Can the Internet be taken offline? Many experts scoff at the idea, citing o many diverse communications channels, too many redundancies, and architecture designed to route around failures. “l think it would be very difficult to take down the whole Internet, unless you had a worldwide MME event that takes everything else down as well,” says Dry. Ken Calvert, chair of the University of Kentucky Department of Computer Science. “At all levels you have diversity of technology carrying the bits, whether it’s satellite, fiber, or wireless.
There’s a lot of redundancy there. ” Yet even if the Net can’t be entirely shut off, short of an act of God (see Tech doomsday scenario No. ), attackers can create havoc by attacking it at one of its weakest points: the domain name system. By hijacking traffic meant for different domains, attackers can drive unsuspecting surfers to malicious sites, effectively take down any site by flooding It with traffic, or simply send everyone looking for Google. Com or Yahoo. Com Into the ether making the Net largely useless for a great many people. Everybody trusts the DNS, but it’s not really trustworthy,” says Rod Rasmussen, president and COT for anti-pushing services firm Internet Identity. “The system itself isn’t well protected. And all you need are a name and a sword to take out a DNS server or a particular domain. ” Attackers don’t even need to attack DNS servers or poison their caches; they can achieve the same effects by taking over large domain registrars. A successful Infiltration of Network Solutions, for example, could put attackers in charge of more than half the domains for all U.
S. Financial institutions, says Rasmussen. From there, attackers could redirect surfers to bogus sites and later use their credentials to log in and drain their accounts. Or they could simply target large domains with huge amounts of traffic, or create havoc by sensing with the Net’s time servers. What could happen: The Internet appears to be down, even though it’s not. Millions of Web surfers can’t reach the sites they need, or worse, they’re misdirected to malicious sites that steal their credentials or their identities.
Attackers reset the servers that keep time on the Net, bringing billions of financial transactions that rely on accurate timestamps to a screeching halt. How long would it take to recover: Two days or longer, in most cases, says Rasmussen. “Because this is the DNS, it’s not hard to undo anything,” he says. “The problem is owe long the bad guys tell the DNS system to maintain the records; 48 hours is pretty speed dial with major Sips and tell them to update their records. Even then, you’ll still miss smaller Sips or large enterprises that maintain their own DNS tables. It usually takes a pretty big disaster to get people to respond,” says Rasmussen. “That’s the problem with a distributed system; when it goes bad it stays bad for a while. ” Likelihood: More likely than you think. This has already happened several times on a smaller scale. In December 2008, Ukrainian-based attackers used a pushing attack to main log-on credentials for Checkable, an online bill payment system used by more than 70 percent of U. S. Banks. In April 2009, an SQL injection exploit at registrar Domains. Et allowed Turkish attackers to take over the New Zealand sites for Microsoft, Sony, Coca-Cola, HISS, and Xerox, among others. The same hackers also took over all of Puerco Rice’s domains. This past January the domain for Baud, the largest Chinese search site, was taken over by a group calling itself the “Iranian Cyber Army. ” In that case, Baud filed suit against its U. S. Registrar, Register. Com, claiming it as slow to respond to the site’s plea for help. How to avoid this fate: “Eternal vigilance? ” asks Rasmussen. You want to monitor the hell out of what you and other people are doing with your domains and theirs, so you can turn off the system and anything that connects to it if you or someone you trust has a problem. ” Some registrars are hardening their defenses against hijacking and making it tougher to change DNS records, but mostly it’s up to domain owners themselves to police their own records and respond quickly when they’ve been compromised. * Name and describe the different Software Process Models/Software Development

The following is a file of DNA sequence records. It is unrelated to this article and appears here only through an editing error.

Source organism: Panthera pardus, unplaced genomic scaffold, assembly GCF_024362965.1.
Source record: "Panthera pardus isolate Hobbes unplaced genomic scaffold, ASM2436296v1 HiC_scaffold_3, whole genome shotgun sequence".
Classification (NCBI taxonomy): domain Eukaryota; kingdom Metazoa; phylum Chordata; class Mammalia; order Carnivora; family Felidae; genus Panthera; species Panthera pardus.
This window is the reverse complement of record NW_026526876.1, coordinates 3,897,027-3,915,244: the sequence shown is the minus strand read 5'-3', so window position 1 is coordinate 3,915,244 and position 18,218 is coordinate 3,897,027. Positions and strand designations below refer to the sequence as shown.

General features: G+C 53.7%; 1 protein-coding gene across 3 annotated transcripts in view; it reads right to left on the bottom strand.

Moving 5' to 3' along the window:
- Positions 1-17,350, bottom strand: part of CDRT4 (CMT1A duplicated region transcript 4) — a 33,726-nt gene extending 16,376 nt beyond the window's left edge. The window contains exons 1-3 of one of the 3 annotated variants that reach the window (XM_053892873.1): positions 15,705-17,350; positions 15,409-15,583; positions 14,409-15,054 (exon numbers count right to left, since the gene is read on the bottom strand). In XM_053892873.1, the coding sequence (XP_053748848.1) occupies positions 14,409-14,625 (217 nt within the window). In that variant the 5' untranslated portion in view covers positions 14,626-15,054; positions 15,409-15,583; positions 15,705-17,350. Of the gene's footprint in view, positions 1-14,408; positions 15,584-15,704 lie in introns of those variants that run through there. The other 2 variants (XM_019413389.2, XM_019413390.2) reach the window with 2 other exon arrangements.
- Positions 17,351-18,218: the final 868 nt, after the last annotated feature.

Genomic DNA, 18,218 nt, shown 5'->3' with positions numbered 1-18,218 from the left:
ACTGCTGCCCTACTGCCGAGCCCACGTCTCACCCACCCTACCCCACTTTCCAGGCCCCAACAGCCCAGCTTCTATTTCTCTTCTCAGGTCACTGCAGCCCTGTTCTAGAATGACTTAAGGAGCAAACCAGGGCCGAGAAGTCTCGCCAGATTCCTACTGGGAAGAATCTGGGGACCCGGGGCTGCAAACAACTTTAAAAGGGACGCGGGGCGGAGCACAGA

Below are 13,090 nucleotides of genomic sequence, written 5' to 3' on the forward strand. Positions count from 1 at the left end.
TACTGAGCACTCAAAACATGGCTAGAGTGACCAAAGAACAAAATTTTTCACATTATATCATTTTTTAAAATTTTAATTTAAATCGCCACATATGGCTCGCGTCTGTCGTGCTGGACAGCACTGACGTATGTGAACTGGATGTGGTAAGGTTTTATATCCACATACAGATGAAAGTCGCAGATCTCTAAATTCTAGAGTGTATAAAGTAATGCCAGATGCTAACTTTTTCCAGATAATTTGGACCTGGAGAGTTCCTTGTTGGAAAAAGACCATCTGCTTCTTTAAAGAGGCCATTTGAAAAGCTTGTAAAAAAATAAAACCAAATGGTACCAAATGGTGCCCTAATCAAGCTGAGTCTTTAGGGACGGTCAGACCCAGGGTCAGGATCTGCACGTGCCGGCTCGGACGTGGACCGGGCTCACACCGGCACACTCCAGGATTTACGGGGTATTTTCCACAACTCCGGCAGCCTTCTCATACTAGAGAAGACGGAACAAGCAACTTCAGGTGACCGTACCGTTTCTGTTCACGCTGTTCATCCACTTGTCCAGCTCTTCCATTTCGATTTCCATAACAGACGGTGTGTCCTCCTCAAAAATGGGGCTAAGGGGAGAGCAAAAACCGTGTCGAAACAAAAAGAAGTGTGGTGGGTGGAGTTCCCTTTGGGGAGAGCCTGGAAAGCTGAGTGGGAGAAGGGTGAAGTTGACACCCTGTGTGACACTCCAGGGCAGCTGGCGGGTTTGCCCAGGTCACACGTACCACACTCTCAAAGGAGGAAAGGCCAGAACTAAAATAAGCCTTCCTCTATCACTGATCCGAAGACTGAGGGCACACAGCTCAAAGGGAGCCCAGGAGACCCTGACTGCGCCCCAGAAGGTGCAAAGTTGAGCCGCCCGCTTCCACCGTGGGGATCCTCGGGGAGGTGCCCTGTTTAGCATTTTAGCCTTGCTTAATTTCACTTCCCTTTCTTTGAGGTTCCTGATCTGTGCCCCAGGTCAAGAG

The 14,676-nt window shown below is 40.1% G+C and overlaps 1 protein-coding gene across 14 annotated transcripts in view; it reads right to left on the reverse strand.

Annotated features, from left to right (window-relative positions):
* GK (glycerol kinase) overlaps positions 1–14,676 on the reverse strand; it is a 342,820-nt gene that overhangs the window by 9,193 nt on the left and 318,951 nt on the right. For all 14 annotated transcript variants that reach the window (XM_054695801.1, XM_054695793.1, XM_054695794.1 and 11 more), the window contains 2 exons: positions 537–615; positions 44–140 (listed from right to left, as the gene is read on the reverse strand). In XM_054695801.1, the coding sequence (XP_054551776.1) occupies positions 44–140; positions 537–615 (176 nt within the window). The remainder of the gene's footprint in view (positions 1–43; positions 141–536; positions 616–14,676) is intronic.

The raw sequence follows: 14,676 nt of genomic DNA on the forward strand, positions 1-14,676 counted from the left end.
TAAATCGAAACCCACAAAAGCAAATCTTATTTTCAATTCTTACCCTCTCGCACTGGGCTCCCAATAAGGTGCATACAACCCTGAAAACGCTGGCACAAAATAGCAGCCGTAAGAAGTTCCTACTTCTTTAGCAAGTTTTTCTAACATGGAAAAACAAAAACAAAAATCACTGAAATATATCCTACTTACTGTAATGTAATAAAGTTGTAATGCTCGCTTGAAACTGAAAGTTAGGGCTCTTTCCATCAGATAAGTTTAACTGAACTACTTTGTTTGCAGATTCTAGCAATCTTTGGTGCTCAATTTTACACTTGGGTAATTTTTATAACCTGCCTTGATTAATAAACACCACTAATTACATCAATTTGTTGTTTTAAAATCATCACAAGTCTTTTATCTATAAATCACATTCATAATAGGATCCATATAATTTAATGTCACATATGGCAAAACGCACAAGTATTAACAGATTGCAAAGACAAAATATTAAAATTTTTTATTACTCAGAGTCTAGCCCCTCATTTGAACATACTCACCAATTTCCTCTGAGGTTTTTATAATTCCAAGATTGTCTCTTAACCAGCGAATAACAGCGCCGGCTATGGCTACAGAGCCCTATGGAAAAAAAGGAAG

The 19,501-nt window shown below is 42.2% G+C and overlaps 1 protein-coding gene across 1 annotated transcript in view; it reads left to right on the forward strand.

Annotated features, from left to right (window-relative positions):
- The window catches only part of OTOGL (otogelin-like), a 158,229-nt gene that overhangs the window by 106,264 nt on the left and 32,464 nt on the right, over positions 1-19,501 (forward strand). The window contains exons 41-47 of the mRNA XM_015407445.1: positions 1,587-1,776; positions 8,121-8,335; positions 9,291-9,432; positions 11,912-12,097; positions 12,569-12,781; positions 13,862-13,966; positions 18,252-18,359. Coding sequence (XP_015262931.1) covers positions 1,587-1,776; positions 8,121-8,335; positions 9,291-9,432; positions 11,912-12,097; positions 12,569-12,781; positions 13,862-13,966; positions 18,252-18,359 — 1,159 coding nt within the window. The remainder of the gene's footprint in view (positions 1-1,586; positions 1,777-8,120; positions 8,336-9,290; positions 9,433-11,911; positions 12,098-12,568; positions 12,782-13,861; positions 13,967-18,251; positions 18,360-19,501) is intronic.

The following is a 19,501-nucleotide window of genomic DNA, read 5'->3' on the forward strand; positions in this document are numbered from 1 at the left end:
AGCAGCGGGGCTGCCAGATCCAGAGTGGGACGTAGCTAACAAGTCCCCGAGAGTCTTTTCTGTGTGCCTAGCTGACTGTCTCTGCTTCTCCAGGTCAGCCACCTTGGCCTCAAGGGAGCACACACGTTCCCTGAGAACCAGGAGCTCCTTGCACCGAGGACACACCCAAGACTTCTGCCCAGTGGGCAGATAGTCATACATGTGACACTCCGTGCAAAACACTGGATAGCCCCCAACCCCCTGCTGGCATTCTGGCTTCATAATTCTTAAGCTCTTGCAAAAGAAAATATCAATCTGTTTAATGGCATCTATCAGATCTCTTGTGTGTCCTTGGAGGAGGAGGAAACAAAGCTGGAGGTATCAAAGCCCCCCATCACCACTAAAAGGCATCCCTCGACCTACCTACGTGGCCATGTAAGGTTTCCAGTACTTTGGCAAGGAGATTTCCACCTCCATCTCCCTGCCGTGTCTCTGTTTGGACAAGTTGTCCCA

Process Models The most common software development models applied for the development process are: 1 . Waterfall model. This model is mainly apt for small and relatively easy software projects. Software companies working according to this model complete each stage in consecutive order and review its results before proceeding to another stage, which renders the waterfall model inflexible and unsuitable for complex long- term software projects. [pick] 2. Spiral model. The essence of this model is in the underscored importance of a risk- analysis during the development process.
The spiral model presupposes that each tagged of the classical waterfall model is divided into several iterations, and each iteration undergoes planning and risk analysis. As a result this model allows a software company to produce working software after each iterative stage, while evaluating the risks on an ongoing basis. However, adopting the spiral model may result in notably higher costs. [pick] 3. V-shaped model. This model is similar to the waterfall model, though the main emphasis is placed on the verification stage and testing, which overlap all the other stages of the software development lifestyle.